Thursday, July 03, 2008


On one of my google alerts, The Chosen Children by Lori Carangelo came up as a must read. So I spent my late evening hours reading it. It is very good information. She presents many valid points. She nails it home that the adoption industry and its many tentacles needs to be reigned in. Just like the prison system, the adoption industry regulates itself. By the way it is free for download. I can't afford to print it down. I am utterly amazed at the adoptees who have killed. The guy who drug the African American here in Texas was adoptee. That really freaked me out. Most of the others well I knew about.

She presented some really good information about the ACLU. I have learned since this was published that many ACLU members have gone into the practice of adoption themselves. One of the adoption agencies involved in the Masha Allen case is a former ACLU attorney. After working in a state hospital for six months, I would agree with her assessment that there is a higher rate of mental illness in adoptees. I would however add another group to it. I would add first parents to that group as well.

I don't like the terminology of "born losers." I do agree that the system of foster care, adoption, and the prison systems adds to increased abandonment amongst adoptees. Its very harsh to look at it that way. I personally don't like seeing this much pain and harsh reality. It is a system that we as a society must change. Some of the cases that she presents were difficult to read.

One of the things that I thought was interesting was some of the recommendations for adopters by Nancy Verrier, MA, MFT, author of the Primal Wound. A couple of them rang a bell for me. I glanced back at my own childhood. I have still not read this book. I understand it to be the bible of adoption reading.

Usually during the summer time, adoption news quiets down. I have noticed that I will speak of my experiences with adoption and its industry more so during this time. So if you will indulge me my thoughts, I will reveal more of myself.

Behavior is often a metaphor for beliefs. I.E. feels stolen, may steal; living a lie, may lie; people disappear, may hord food. This part really hits home for me. I remember in second grade that I stole my teacher's supplies. I got caught. When I was a child, I remember lying sometimes. It took me literally years to regain my mother's trust. I realize that kids have a problem with it at times. Both of my daughters have had the issue. My oldest quickly learned from her mistake. My youngest is a work in progress. We have tried everything. None of it works except for writing sentences. She has actually been better. She cringes at those sentences. I wonder if my adoptive mother ever realized that connection with me. Its definitely food for thought.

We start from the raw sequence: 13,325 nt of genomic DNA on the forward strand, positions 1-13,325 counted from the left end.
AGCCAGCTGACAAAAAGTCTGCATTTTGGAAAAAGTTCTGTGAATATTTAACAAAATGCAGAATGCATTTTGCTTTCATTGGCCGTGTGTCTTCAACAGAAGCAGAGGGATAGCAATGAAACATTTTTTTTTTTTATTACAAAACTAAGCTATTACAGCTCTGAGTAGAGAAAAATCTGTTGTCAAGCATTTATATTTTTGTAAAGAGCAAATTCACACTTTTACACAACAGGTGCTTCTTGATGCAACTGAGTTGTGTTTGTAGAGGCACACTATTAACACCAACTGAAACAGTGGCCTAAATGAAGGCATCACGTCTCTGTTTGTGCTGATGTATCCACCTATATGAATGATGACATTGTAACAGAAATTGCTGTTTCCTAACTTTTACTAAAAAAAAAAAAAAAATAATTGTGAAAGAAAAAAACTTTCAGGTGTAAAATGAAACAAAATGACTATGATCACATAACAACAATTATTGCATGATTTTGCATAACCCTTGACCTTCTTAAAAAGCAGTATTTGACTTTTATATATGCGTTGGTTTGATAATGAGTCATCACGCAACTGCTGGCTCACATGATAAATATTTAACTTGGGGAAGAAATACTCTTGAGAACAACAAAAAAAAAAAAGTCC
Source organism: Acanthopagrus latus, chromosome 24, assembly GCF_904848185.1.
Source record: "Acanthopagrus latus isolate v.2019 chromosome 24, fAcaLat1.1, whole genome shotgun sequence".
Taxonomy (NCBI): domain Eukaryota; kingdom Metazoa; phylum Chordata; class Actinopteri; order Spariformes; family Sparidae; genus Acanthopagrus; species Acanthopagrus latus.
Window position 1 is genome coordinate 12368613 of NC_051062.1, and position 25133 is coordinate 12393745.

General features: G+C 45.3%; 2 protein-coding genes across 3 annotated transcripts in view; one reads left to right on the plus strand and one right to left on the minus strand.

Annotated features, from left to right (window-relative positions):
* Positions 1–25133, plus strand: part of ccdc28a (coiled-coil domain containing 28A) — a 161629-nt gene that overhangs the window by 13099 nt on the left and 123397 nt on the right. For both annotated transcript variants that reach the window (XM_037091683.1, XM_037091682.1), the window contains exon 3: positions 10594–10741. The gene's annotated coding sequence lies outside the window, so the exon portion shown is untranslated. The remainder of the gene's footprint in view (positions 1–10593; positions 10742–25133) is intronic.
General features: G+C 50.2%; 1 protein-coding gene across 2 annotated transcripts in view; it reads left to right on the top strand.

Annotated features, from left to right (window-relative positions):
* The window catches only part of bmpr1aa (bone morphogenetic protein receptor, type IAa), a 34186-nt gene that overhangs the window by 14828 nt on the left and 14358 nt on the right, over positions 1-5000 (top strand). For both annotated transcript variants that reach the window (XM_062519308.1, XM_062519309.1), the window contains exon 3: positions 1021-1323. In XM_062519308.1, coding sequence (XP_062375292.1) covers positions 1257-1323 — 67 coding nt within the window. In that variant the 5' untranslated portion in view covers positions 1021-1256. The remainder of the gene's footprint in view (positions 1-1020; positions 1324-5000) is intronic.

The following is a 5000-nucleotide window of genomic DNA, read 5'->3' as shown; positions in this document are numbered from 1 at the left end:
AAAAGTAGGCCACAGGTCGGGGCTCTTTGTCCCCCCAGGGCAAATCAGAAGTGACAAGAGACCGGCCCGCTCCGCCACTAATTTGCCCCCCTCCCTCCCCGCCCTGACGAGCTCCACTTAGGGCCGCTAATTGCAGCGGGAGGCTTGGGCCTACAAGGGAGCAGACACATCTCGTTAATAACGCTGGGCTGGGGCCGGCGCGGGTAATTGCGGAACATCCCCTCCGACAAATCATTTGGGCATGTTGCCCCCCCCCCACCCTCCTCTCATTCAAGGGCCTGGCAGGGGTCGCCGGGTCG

Awareness of adoptee issues such as trust, abandonment, intimacy and a few others. Those are tough ones for me as an adoptee. I am not big on trust. I am finding that adoptees seem to turn on each other faster than an adoptive parent or natural parent could even dream of. It does seem to be with a certain viciousness. I discussed this with an adoptee friend. When she mentioned it, I realized that she was right.

When I think of those sirens, that signaled abandonment for me over and over. I remember at times freaking out badly over them as a child. I didn't put two and two together until just recently. Its my biggest fear. I along with many other adoptees will abandon first because of that fear. I have done it. I will find any excuse to do it. I have to catch myself to prevent unnecessary hurt on others.

Intimacy - OH LORD - is a topic that I have issues in a major way. I have previously mentioned a relationship with a man that I still love to this day. His name was Danny. He would probably have a cow if he knew that I write about him occasionally. My connection to him connects me to my natural mother. It helps me understand her loss with both my father and me. She lost the love of her life and she lost me. Being abandoned by Danny twice and my abandoning him once even further deepens the intimacy issue. It increases the wound. I have long since learned that Danny, no matter how much I love him, is really a damaging person for me. Yes men can be too high maintenance.

After I moved to El Paso, I spoke with Danny's mother, Ann. She accused me of being afraid of intimacy and commitment because of my parent's turbulent marriage. Looking back now presents me with twenty/twenty vision. I would tell her now that wasn't the case. It was my own adoption and its issues. I am sure their marriage played in maybe further increasing the intimacy issue but it wasn't the cause. I was abandoned twice in certain areas of my life and replaced once. That has created a wound all its own.

It is not my adoptive parents' fault. They have raised me well for an adoptee. My adoptive mother left me room to be myself. I know that I am lucky in that sense. It is adoption itself with its secrecy and lies that is the issue. I have heard it say that you must look at the past in order to move forward. Adoptees can't do that. They are discouraged at every turn from doing so. Another saying that I have read in various Native American literature is that it takes ten generations to fix a mistake. I would hate to think that its going to take ten generations to undue what adoption and its secrecy has done.

1 comment:

Researcher said...

I have long thought the ACLU was full of self-involved fame seekers. ACLU's views/politics are often inconsistent and odd, to me. So I guess I'm just not too shocked to see ACLU types marrying themselves to the twisted and greedy adoption industry in the US.